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Firefox 4 - Concession to the Copyright Police?

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JDS Jr
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Post Posted March 23rd, 2011, 5:42 pm

In Firefox 3.6.15 and earlier I could find a flash video file that I watched using Firefox in the Cache directory with a nonsensical name and no file extension. If the file was closed (by viewing another page) I could then rename the file with a .flv extension and move it out of harms way before I closed Firefox for later viewing. When I tried using the new and “improved” Firefox 4, I found the temporary .flv file is now stored in Temp as a fla???.tmp file. I also found that it is now deleted immediately when I move to another page and not when I close Firefox. This means it is never left in the unlocked state where you would have the chance to rename it or move it using conventional means. This seems to be a step backwards for me so I have gone back to using 3.6.15? Is there a reason for this other than as a concession to the copyright police? Is there away around this without using another program to copy locked files?

I would think the content providers would also not be happy about this because if a user goes back to a page and looks at the content a second time after looking at the another page, that content has to be downloaded a second time as well instead of being reloaded from cache.

Bluefang

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Post Posted March 23rd, 2011, 6:53 pm

This doesn't have anything to do with copyright. Stop being paranoid.

There were some changes to the way Firefox handles the cache. The problem you're probably running into is that the cache file size limit (per cache item) was reduced to 5MB. If a file grows larger than that, it gets evicted from the cache.

Also, I believe that Flash uses it's own caching mechanism (at least it does on Linux).

If you want to download Flash videos, then install an extension like AdBlock Plus, Live HTTP Headers, HttpFox. Or use the built in Web Console (CTRL+SHIFT+K). Find the request that's downloading the video and directly download it.

Plus, there are a multitude of extensions designed to do this for you.
There have always been ghosts in the machine... random segments of code that have grouped together to form unexpected protocols. Unanticipated, these free radicals engender questions of free will, creativity, and even the nature of what we might call the soul...

JDS Jr
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Post Posted March 23rd, 2011, 8:50 pm

> This doesn't have anything to do with copyright. Stop being paranoid.

I think the best thing here is to say “to each his own” and let it go at that.

> There were some changes to the way Firefox handles the cache. The problem you're probably running into is that the cache file size limit (per cache item) was reduced
> to 5MB. If a file grows larger than that, it gets evicted from the cache.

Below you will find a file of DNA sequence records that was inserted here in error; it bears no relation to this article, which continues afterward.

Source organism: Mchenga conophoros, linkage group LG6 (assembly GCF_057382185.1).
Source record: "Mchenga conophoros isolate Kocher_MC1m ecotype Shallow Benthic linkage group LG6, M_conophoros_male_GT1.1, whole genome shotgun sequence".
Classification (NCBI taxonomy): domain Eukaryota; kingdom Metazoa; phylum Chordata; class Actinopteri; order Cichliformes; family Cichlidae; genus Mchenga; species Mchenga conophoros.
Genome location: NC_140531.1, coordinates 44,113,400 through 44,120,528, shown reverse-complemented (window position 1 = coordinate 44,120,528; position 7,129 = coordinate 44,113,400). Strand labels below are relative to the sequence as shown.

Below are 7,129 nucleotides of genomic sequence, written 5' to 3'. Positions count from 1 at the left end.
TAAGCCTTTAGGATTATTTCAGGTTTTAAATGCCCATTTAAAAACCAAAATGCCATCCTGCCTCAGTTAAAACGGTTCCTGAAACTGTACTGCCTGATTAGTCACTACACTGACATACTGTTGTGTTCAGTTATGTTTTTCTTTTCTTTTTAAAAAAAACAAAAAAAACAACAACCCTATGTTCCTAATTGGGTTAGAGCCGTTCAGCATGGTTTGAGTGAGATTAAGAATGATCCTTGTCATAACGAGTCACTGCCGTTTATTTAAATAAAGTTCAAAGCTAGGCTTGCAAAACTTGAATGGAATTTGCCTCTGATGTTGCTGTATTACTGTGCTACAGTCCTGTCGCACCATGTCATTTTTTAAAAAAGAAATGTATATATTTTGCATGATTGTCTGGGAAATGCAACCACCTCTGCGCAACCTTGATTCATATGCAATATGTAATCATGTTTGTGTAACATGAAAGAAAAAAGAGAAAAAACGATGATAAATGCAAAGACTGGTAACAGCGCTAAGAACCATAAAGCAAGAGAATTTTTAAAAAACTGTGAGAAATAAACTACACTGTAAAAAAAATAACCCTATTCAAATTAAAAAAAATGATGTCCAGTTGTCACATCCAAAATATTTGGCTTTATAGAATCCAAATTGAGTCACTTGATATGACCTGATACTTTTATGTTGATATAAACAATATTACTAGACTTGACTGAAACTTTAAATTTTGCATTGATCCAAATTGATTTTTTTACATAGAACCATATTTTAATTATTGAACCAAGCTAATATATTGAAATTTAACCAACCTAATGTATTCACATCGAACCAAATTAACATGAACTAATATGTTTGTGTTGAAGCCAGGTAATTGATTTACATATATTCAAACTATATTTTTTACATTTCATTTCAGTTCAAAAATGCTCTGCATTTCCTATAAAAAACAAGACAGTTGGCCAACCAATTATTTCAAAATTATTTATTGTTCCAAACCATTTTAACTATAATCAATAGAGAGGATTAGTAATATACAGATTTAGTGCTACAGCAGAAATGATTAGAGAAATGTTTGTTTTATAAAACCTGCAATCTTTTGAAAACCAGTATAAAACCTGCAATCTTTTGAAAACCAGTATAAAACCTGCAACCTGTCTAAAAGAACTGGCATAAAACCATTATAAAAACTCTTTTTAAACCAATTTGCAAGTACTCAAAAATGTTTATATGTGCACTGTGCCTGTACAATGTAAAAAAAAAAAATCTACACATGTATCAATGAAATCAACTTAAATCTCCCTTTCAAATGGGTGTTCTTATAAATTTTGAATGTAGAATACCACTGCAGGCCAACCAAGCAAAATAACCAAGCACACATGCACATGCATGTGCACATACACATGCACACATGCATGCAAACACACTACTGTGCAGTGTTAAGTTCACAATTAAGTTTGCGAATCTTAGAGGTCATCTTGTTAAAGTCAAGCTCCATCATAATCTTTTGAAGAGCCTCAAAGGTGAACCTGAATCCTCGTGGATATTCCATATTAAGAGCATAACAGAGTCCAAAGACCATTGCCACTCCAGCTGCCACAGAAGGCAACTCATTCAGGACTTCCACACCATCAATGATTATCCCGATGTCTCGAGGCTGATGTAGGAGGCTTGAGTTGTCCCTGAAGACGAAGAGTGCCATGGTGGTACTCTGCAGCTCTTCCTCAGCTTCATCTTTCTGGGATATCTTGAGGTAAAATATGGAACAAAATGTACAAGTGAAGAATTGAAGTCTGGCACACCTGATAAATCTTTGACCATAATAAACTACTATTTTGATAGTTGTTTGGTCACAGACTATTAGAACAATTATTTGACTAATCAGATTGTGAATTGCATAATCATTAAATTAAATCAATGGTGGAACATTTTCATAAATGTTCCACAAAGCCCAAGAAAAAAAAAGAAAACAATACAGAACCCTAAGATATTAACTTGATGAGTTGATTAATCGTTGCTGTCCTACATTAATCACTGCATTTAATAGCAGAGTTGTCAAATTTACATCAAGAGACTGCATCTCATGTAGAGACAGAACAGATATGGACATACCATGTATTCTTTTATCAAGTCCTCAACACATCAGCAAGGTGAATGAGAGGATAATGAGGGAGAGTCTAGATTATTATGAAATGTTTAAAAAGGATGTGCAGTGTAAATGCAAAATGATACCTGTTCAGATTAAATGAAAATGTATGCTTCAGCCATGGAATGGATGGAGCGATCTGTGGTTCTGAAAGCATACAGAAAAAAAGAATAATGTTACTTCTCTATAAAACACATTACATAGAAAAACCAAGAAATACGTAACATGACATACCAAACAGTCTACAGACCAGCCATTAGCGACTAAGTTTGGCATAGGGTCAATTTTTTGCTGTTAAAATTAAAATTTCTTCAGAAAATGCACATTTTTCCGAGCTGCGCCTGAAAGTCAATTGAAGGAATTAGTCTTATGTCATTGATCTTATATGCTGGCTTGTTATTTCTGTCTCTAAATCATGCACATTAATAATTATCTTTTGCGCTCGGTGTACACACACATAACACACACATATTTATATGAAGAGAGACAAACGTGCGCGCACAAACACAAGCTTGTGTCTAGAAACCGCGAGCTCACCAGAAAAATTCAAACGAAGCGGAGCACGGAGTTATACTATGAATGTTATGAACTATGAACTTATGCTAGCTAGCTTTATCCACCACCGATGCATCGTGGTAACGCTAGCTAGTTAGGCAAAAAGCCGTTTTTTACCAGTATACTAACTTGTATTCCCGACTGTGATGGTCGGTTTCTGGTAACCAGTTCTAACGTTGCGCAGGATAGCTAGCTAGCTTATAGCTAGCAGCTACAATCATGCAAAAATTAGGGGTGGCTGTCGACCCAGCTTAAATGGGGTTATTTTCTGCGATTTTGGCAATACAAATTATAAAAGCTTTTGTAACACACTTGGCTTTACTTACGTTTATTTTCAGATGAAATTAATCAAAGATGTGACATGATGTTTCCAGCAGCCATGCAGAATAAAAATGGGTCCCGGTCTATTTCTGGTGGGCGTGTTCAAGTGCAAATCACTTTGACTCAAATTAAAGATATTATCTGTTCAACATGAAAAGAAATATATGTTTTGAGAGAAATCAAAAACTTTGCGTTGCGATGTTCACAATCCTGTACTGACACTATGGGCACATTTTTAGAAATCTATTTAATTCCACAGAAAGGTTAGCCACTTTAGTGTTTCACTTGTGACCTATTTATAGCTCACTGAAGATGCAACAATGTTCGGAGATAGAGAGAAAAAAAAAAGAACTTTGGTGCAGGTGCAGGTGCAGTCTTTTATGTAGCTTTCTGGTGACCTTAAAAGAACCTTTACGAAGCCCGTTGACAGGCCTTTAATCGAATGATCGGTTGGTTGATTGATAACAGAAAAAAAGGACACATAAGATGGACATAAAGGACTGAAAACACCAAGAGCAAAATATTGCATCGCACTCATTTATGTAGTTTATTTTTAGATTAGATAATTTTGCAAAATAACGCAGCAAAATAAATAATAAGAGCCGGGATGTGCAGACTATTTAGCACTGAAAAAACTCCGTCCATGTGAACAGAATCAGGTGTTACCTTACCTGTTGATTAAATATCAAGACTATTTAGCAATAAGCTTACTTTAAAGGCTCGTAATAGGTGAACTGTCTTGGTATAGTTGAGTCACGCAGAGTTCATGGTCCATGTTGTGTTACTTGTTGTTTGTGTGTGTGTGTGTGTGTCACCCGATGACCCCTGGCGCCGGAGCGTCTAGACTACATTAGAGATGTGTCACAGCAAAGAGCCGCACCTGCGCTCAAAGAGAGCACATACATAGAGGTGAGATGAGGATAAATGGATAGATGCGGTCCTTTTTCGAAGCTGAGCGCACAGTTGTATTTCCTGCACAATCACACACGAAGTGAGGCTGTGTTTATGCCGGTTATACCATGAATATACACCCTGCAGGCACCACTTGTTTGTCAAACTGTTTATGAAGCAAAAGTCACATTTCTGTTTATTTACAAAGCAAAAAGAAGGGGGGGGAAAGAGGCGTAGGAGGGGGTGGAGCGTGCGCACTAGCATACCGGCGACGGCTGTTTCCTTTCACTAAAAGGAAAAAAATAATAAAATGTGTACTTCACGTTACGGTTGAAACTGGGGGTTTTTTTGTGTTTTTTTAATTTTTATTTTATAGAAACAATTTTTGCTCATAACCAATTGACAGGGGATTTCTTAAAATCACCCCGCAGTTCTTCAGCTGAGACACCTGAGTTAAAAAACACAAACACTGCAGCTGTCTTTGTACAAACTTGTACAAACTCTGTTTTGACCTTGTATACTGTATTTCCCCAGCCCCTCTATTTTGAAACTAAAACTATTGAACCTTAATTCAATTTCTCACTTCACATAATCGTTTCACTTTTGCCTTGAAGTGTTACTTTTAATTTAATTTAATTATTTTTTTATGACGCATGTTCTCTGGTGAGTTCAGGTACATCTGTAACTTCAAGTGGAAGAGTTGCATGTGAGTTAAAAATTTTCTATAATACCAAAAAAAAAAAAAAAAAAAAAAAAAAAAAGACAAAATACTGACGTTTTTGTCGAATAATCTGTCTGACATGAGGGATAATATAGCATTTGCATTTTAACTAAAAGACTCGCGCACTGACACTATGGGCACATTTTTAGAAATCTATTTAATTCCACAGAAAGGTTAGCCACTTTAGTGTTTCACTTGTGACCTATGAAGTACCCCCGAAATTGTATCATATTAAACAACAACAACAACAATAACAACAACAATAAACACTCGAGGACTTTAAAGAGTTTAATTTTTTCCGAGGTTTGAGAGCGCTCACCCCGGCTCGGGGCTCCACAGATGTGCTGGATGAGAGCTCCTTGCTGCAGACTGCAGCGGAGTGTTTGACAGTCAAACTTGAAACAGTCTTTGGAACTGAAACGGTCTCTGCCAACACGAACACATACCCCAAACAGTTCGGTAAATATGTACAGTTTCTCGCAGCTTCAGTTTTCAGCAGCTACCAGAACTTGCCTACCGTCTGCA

I really do not see why the developers would all of sudden now decide to not save files over 5 MB for space considerations when it was never done before. Hard drives are so much larger today that even a 50 MB file is nothing. Why set such a low limit now when it wasn’t necessary in the past when hard drives were so much smaller? Why not at least wait until Firefox is closed before dumping them? A single session cannot take up that much space.

Is there a way of setting this so you can have larger files in the cache? I did not use 4 very long before I went back to 3.6 but I did not see a way during the short time I was using 4.

> Also, I believe that Flash uses it's own caching mechanism (at least it does on Linux).

I cannot say if it does or does not, but I do know that when I went to back to 3.6 that “feature” went away so it would appear that it has more to do with how Firefox is handling the files and not Flash.


> If you want to download Flash videos, then install an extension like AdBlock Plus, Live HTTP Headers, HttpFox. Or use the built in Web Console (CTRL+SHIFT+K).
> Find the request that's downloading the video and directly download it.

(CTRL+SHIFT+K) did nothing when I tried it in 3.6 but I am sure there are programs that work as you suggest, at least for certain web pages. I have even used “Easy You Tube Downloader” but that is not really the point. The point is why would they make such an unnecessary change? And while I am ranting, why now all of sudden do you complicate things by adding all those sub directories in the cache? I would think simpler is better particularly when there is now one for each hexadecimal number plus more sub directories under those. Perhaps there is even additional layers generated as more files are cached but I did not use 4 long enough to find that out.

LoudNoise
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Post Posted March 23rd, 2011, 8:58 pm

You are not paranoid. Mozilla and the rancid owners of copyrights are out to get you. That is why these changes have been made. They know you are not about use an extension so they didn't have to repress those. THERE IS NO REASON FOR THE CACHE CHANGES EXCEPT FOR THIS!!!!!!!!!!!!!!!! REALLY!!!!!!!!!!!!!!!!
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Bluefang

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Post Posted March 23rd, 2011, 9:48 pm

I really do not see why the developers would all of sudden now decide to not save files over 5 MB for space considerations when it was never done before. Hard drives are so much larger today that even a 50 MB file is nothing. Why set such a low limit now when it wasn’t necessary in the past when hard drives were so much smaller? Why not at least wait until Firefox is closed before dumping them? A single session cannot take up that much space.